With its extensive array of constituent funds and all-round MPF services, Manulife staged a comeback in 2017, winning the “Provider of the Year – MPF” title for the third year. To score the highest in this award, the winner must stand out on three fronts: fund performance, brand health and overall business capabilities. But Manulife goes decidedly above and beyond in both customer services and fund management. Little wonder the MPF service provider has gained significant MPF market share over the past decade.
As the largest MPF provider, with more than one-fifth of the market share in terms of the total MPF assets, Manulife is more determined than ever to forge ahead in the MPF sphere. Ronald Chan, Manulife Asset Management’s CIO of Asia ex-Japan Equities, revealed more.
BENCHMARK (BM): With more than 80 years of experience in the Hong Kong pension industry, what are the core values that sustain your business?
Ronald Chan (RC): In our long history of serving the Hong Kong community, we’ve stayed true to our core principle – to understand and fulfill our clients’ aspirations. We’re a sizable company, but we attach great importance to service details. From retirement planning to wealth succession, our goal is to meet clients’ specific needs. This customer centric thinking extends to the manufacturing of investment solutions. We try to incorporate the widest scope of investment vehicles into our offerings so that we can tailor products to cater different needs.
While we also focus on delivering returns, risk factors are our first and foremost consideration. We aim to achieve consistency in fund performance. Therefore, the motto “Avoid taking undue risks” is an integral part of our investment culture.
BM: Besides service infrastructure, your investment process also forms a backbone to your MPF business. Can you share withus your investment philosophy?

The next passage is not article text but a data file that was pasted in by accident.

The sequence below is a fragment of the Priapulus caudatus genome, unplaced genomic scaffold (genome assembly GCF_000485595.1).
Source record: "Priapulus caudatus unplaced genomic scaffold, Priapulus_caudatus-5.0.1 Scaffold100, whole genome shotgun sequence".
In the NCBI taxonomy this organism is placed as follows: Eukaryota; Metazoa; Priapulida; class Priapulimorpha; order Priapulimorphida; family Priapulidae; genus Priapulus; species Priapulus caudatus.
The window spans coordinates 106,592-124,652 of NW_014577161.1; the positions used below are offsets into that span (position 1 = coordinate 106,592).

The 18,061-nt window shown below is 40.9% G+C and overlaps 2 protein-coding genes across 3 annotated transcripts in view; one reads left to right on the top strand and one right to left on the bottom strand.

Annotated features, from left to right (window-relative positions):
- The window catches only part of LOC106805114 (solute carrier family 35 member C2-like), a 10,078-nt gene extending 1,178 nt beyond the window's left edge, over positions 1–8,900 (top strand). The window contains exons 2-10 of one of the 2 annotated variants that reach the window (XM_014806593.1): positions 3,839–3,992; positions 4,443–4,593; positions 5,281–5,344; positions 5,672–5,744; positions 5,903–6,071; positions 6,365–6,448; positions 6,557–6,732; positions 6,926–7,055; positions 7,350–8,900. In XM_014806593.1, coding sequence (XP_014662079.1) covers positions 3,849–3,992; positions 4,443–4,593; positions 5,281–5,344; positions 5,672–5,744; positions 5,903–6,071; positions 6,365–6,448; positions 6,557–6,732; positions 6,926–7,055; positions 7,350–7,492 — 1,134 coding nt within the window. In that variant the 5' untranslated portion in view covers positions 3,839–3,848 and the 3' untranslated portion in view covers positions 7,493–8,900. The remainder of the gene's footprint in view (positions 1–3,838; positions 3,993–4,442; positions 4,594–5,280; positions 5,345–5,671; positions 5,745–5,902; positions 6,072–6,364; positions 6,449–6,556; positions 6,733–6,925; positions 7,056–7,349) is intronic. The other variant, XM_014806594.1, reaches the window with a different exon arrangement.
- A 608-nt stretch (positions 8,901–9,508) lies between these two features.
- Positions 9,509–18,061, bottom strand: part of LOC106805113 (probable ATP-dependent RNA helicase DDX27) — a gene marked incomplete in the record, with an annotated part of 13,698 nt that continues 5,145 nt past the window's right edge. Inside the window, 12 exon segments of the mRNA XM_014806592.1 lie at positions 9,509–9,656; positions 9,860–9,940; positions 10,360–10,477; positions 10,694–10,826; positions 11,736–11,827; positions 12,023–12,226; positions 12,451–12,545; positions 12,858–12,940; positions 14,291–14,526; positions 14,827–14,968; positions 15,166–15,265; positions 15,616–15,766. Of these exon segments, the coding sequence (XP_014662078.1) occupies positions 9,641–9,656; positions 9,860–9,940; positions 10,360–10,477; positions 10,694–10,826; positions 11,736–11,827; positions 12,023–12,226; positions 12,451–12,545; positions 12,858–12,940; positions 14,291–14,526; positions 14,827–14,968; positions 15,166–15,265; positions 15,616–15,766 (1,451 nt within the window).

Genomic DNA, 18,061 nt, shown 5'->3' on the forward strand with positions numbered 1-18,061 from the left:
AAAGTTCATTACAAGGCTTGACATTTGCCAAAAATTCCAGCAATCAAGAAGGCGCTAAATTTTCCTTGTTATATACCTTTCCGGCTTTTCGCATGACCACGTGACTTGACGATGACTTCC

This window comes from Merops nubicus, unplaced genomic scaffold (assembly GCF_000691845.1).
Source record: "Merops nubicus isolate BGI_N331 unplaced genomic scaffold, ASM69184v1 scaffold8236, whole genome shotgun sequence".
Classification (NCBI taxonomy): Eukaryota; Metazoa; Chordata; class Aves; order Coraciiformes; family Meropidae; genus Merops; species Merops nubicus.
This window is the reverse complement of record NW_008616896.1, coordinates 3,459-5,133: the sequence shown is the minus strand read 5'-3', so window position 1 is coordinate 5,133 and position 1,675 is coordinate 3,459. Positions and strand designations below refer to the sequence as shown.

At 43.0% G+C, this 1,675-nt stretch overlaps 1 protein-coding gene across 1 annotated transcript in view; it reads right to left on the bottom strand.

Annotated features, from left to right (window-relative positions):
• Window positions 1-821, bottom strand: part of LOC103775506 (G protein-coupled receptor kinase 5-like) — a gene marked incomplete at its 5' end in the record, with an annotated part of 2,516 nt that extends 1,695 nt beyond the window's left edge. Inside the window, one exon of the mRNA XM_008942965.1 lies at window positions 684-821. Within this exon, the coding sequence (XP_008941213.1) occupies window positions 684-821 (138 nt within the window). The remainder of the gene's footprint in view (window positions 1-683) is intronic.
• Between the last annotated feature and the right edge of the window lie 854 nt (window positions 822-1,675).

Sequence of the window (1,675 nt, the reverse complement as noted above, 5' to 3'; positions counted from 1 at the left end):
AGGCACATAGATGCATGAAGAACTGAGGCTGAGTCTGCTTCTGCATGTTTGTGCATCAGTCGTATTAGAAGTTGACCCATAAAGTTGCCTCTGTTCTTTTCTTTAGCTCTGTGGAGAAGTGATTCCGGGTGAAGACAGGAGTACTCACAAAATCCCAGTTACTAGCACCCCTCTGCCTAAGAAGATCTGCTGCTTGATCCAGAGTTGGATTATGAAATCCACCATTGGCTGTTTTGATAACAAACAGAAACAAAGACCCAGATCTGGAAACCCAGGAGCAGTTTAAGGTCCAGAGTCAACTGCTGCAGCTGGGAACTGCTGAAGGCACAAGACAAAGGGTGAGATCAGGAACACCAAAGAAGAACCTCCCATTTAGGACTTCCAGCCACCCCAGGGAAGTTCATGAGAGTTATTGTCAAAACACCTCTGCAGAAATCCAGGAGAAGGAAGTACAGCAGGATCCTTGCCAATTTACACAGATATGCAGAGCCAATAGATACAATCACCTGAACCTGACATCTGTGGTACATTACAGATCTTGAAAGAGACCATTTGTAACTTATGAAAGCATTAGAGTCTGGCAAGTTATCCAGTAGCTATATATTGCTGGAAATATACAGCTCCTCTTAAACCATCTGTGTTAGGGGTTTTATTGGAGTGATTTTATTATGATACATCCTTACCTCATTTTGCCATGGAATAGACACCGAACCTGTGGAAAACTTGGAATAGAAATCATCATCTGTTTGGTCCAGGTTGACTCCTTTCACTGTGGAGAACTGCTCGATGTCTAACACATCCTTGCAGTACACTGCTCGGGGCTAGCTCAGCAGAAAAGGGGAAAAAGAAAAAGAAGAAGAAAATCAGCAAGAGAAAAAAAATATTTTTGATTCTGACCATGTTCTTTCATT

RC: Certainly! We adopt a long-term, fundamental approach to investment. With more than 80% of our alpha generated through stock and sector selection, our investment method is designed to uncover industry leaders who can weather business cycles and perform in the longer term.
We also apply stringent screens to filter stocks. To be included in our portfolios, a company must demonstrate strong cash flows, have good corporate governance, possess sustainable growth drivers, and be reasonably valued. At the initial stage of the investment process, we search for stocks with below-intrinsic-value valuations. But that’s not enough – we need to have sufficient reasons to believe that the valuation gap will narrow in the future.
The above investment process, and the way we conduct stock, sector and country research, are applied to all our 11 offices in Asia. This way, the market views of our investment teams can be aligned, and team members stationed at different locations can create synergy by leveraging each other’s insights.
BM: Let’s talk about your investment views. How do you see the current investment environment in Asia? And what do you think is the most prominent investment theme today?